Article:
In 1996 Phil Tonks began producing a hard cider in the barn next to what is now Grandview Winery in East Calais. Today the family winery produces around 30,000 bottles of award-winning rhubarb, pear, cherry, dandelion ("Eight cups of petals makes one gallon," he says) and other wines.
Tonks learned early on -- he's been dabbling in winemaking for 30-odd years -- that growing grapes in Vermont is a challenge, an unnecessary one given the abundance of available fruit in the state. "My own feeling is to to specialize in things that grow easily in Vermont.
Tonk's Grand View Winery does not use oak barrels or oak chips in order to avoid masking the true flavors of the wines. The varieties of wines that Grand View produces include Mac Jack Hard Cider and dandelion, Chardonnay, Seyval, Riesling, pear, peach, rhubarb, Montmorency cherry, Marechal-Foch, DeChaunac, strawberry-rhubarb, strawberry, blueberry infusion, raspberry-apple, raspberry infusion, blackberry, elderberry, and sparkling blueberry wines.
How to Make Dandelion Wine
Wine Expert Phil Tonks demonstrates how to make dandelion wine.
Phil Tonks: Hi, I am Phil Tonks, owner and wine maker at the Grandview Winery in East Calais. We're going to go into making Dandelion wine. Now the first thing you need to do, obviously is pick the Dandelion. So I'll spend some time showing you how to pick them, to keep the bitterness out of the wine. Next, we'll go through a little review of a kind equipment that you need, things like a nice 5 gallon bucket, a 5 gallon glass carboy, an airlock, a corker, some corks, some bottles. You do have to decide how much you're going to make. If you're only making a gallon, a gallon jug will work just fine. Once we've got all the equipment together, we'll then put together the wine itself, adding the sugar and orange juice and lemons. Add some yeast to it and let it start fermenting. And once it's fermented for a while and it's ready, then we'll bottle it.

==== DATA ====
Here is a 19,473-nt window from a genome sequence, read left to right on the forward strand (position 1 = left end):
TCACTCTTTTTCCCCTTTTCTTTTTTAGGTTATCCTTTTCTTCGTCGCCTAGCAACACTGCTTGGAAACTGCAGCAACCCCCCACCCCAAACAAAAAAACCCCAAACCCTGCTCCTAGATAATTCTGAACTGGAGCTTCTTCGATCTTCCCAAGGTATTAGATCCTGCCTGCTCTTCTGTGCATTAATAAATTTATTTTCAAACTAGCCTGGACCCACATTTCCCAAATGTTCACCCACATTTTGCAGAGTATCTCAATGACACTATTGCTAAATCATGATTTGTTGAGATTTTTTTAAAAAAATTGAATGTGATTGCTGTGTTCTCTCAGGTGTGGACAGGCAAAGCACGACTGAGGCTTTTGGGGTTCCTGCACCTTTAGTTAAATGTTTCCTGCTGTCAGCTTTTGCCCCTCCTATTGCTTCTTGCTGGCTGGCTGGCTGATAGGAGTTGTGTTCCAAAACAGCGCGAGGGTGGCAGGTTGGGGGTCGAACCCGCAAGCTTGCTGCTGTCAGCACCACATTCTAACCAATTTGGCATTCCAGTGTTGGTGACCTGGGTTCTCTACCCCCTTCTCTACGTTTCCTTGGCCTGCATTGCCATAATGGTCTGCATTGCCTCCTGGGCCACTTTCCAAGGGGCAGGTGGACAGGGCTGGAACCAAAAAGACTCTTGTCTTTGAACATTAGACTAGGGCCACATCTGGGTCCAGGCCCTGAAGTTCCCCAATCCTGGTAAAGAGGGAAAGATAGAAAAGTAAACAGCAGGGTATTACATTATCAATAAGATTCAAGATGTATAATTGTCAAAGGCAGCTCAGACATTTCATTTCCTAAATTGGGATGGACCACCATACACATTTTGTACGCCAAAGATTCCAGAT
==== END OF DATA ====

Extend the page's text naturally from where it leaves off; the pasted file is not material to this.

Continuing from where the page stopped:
Wine doesn't go bad, what happens is it gets converted to vinegar. So if you do something wrong, it's going to either smell funny or taste funny, you're not going to drink it. As far as the equipment in the process, there isn't any real safety issues other than, yes you are working with glass and if you do break a bottle, just be careful with it. And obviously, if you drink too much of the wine, may be you'll be a little tipsy. So how did I get started making Dandelion wine? I've made wine for fun for about 35 years and I tend to make the wine out of things that grow easily in Vermont. Grapes don't particularly fit that bill, dandelions on the other hand are plentiful. There are lots of them. We actually started the winery in 1996. We've been here in East Calais, we added a retail space over on a Route 100 just North of Ben & Jerry's. We've made a number of wines that have won both national and international awards. Dandelion is kind of fun. We're going to go through the whole process, so let's get started.